Movie Review: ‘Barbarian’ – Catholic Review

NEW YORK – Airbnb beware: The 20th-century horror tale “Barbarian” will do nothing to promote home-away-from-home rentals.

Bill Skarsgård as Keith in ‘Barbarian’. (Courtesy 20th Century)

In fact, the plot of this scary but not very believable film begins when two strangers – aspiring filmmaker Tess (Georgina Campbell) and kind but clumsy Keith (Bill Skarsgård), about whom we know very little at first – discover that they were double-booked to stay in the same house in a run-down Detroit neighborhood. They manage, Keith giving up the bedroom to Tess and taking the couch for the night.

As Tess gets to know Keith – and is satisfied that he’s not a psychopath – the pair become friends and there’s even a hint of potential romance in their interaction. But they are quickly distracted from these thoughts by the discovery that their shared temporary accommodation contains terrifying secrets.

The plot, which ultimately involves the home’s absentee owner AJ (Justin Long), an uncaring Hollywood actor facing a ruinous lawsuit for sexual harassment, hinges on highly unrealistic behavior from the directors. Still, adults willing to treat writer-director Zach Cregger’s skin-crawler as a tongue-in-cheek kick in the footsteps can have fun, though advance warning is due on many levels.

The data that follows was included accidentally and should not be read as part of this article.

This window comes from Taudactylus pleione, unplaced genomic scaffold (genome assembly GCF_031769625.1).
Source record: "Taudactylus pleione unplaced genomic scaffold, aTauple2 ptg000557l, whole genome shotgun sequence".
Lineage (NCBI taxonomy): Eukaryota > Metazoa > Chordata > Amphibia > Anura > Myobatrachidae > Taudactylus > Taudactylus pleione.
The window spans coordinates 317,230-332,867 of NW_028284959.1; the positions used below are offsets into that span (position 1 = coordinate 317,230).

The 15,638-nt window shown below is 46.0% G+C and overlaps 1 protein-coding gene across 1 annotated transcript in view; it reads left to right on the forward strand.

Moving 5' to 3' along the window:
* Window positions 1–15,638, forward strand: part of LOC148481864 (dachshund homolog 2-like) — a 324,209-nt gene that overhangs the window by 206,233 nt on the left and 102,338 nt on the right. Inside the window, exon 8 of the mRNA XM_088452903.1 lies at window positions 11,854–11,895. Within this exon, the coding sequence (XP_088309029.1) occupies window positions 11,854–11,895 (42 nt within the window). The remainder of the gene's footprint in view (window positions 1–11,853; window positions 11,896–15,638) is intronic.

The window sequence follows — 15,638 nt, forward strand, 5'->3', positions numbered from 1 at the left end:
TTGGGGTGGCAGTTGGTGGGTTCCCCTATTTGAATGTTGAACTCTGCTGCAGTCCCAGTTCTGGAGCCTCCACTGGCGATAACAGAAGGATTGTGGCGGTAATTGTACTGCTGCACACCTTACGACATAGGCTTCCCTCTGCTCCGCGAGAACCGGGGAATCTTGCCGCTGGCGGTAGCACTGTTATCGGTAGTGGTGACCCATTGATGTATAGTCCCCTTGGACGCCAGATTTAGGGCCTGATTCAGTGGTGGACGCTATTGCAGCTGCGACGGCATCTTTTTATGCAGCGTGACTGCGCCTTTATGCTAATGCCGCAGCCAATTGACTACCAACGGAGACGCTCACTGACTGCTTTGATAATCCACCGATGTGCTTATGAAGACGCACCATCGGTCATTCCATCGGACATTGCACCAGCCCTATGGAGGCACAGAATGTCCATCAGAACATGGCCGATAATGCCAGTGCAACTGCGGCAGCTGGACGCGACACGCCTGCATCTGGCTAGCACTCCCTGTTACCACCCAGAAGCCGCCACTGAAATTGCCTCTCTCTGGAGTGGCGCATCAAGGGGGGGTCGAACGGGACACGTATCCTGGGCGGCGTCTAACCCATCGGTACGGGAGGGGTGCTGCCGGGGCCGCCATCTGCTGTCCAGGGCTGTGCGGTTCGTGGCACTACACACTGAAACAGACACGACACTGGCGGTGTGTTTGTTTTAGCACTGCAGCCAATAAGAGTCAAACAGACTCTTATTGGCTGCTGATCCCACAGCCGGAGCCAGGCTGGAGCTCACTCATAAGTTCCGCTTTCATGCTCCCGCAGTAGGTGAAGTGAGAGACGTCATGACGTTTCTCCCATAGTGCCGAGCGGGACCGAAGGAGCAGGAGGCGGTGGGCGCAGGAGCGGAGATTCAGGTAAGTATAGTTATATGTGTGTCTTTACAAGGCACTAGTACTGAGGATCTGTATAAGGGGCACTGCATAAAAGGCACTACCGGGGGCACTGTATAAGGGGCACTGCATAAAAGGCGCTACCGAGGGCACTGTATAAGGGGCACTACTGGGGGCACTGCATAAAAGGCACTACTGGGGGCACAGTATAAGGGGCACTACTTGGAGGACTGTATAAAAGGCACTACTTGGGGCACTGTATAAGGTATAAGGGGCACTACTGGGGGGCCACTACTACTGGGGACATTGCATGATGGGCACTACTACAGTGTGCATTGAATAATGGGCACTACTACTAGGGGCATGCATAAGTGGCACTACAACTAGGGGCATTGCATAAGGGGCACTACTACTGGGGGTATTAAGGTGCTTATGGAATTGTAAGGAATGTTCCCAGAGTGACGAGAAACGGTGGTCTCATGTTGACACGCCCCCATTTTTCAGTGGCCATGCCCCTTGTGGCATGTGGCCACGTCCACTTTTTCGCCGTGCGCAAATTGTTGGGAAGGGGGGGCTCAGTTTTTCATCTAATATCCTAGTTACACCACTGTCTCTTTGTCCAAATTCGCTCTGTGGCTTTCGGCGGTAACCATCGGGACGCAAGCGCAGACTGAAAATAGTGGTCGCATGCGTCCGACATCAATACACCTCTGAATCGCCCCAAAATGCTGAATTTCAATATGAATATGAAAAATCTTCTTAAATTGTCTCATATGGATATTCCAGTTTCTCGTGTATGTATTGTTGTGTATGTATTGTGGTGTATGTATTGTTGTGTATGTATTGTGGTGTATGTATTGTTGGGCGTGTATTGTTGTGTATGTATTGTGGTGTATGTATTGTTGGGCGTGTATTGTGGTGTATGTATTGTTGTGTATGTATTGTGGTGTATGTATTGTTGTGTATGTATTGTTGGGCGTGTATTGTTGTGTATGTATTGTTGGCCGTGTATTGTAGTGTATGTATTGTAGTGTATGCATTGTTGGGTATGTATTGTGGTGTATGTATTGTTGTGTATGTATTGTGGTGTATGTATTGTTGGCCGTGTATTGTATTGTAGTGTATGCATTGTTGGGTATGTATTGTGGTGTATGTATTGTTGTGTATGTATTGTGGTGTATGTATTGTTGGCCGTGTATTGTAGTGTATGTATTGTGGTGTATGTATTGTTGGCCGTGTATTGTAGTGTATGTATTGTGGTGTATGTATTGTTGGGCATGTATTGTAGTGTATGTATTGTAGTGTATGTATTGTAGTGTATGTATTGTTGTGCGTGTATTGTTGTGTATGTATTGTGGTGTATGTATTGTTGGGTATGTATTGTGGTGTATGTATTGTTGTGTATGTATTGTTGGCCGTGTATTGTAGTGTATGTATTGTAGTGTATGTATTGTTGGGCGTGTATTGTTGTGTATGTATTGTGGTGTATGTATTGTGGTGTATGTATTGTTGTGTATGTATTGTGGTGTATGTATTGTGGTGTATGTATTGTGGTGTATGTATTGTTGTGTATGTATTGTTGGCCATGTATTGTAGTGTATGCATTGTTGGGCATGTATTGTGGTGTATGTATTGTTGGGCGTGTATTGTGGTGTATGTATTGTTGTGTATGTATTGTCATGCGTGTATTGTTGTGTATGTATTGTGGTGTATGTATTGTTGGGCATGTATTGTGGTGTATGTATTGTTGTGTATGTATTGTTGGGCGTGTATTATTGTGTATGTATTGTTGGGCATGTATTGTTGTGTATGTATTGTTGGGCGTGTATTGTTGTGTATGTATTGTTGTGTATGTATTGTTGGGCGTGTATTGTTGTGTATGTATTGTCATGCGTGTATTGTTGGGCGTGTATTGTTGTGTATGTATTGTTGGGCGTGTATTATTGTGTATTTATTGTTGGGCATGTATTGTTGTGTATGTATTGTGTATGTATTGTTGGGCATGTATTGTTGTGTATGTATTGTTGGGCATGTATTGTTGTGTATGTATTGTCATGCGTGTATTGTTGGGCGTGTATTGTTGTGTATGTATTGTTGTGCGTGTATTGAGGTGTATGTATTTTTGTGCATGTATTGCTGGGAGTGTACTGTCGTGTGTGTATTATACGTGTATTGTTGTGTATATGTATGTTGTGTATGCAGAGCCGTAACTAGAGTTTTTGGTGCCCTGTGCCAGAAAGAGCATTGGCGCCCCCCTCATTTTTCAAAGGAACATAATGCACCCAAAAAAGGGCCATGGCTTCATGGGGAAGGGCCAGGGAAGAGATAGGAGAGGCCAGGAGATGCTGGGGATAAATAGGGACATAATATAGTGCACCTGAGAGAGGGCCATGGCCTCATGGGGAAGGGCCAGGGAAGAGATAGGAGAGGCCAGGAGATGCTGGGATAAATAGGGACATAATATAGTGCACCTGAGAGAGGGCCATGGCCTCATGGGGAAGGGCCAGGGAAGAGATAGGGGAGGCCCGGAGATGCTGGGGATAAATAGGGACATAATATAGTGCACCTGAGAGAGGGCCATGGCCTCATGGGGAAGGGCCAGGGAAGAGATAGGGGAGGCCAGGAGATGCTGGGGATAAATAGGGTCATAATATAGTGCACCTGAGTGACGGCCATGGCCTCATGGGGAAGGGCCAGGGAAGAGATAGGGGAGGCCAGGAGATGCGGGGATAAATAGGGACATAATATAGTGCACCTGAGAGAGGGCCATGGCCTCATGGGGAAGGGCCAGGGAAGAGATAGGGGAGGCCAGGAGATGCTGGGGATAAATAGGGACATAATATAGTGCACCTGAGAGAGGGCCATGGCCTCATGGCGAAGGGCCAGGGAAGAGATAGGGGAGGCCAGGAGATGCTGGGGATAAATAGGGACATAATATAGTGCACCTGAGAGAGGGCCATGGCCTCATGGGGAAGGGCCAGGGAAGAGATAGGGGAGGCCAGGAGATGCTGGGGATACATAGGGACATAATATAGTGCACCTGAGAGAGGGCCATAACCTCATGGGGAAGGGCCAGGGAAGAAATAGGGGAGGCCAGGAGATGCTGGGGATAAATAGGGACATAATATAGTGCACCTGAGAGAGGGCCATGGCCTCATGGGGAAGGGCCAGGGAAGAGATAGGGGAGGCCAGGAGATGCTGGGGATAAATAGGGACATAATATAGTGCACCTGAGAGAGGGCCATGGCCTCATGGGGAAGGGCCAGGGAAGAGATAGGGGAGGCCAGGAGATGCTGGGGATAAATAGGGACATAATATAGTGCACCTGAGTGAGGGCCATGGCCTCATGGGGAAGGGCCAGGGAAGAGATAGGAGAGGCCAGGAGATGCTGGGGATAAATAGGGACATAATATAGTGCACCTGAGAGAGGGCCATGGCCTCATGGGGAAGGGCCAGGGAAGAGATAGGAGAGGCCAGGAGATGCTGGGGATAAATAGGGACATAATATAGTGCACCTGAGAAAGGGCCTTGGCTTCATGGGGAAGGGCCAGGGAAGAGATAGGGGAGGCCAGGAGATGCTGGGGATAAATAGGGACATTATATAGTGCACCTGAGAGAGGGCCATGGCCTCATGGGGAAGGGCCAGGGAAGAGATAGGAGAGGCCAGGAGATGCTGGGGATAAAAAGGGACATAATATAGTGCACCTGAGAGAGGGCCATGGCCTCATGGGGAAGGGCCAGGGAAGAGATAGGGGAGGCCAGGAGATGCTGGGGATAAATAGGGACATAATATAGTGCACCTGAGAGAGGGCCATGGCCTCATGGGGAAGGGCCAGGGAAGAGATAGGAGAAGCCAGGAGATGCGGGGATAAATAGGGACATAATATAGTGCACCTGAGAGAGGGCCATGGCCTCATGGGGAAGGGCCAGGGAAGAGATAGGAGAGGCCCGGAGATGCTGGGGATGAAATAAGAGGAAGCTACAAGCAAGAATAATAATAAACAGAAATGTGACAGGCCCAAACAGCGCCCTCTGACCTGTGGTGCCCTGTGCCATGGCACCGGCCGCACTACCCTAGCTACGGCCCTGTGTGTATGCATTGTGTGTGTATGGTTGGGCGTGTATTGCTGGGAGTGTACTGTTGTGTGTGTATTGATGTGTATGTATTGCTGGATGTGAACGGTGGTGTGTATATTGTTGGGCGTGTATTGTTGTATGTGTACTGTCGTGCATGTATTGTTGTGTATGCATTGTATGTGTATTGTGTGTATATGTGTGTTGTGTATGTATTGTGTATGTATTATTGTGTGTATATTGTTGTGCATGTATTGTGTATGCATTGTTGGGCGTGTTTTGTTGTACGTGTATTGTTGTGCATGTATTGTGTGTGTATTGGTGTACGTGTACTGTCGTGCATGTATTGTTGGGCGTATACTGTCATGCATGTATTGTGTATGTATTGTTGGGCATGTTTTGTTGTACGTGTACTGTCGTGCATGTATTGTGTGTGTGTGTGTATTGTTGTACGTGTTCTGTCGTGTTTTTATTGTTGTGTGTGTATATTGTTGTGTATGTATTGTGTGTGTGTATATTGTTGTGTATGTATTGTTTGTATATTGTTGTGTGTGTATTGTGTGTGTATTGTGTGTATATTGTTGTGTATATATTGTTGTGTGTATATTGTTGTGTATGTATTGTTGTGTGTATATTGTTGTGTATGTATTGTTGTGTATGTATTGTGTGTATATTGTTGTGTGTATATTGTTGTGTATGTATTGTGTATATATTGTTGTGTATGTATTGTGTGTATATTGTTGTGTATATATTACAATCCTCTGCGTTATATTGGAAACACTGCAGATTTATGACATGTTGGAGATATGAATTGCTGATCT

First, the theme underlying the debates is not so much feminist as downright anti-masculine. In word and deed, the film portrays most men as predatory cowards.

Plus, while far more understated than the average slasher flick, “Barbarian” includes two fleeting scenes of utterly blood-soaked mayhem. These may only take up a small portion of the overall running time, but finicky eaters of any age will want to avoid them.

Look for: A wild twist on the haunted house trope.

Attention : Brief but offensively bloody violence, superior and dark female nudity in a non-sexual context, about half a dozen uses of profanity, several softer oaths, pervasive rudeness, and foul language.

The Catholic film buff’s advice is L – suitable for a limited adult audience. The Motion Picture Association rating is R – restricted. Children under 17 must be accompanied by a parent or adult guardian.

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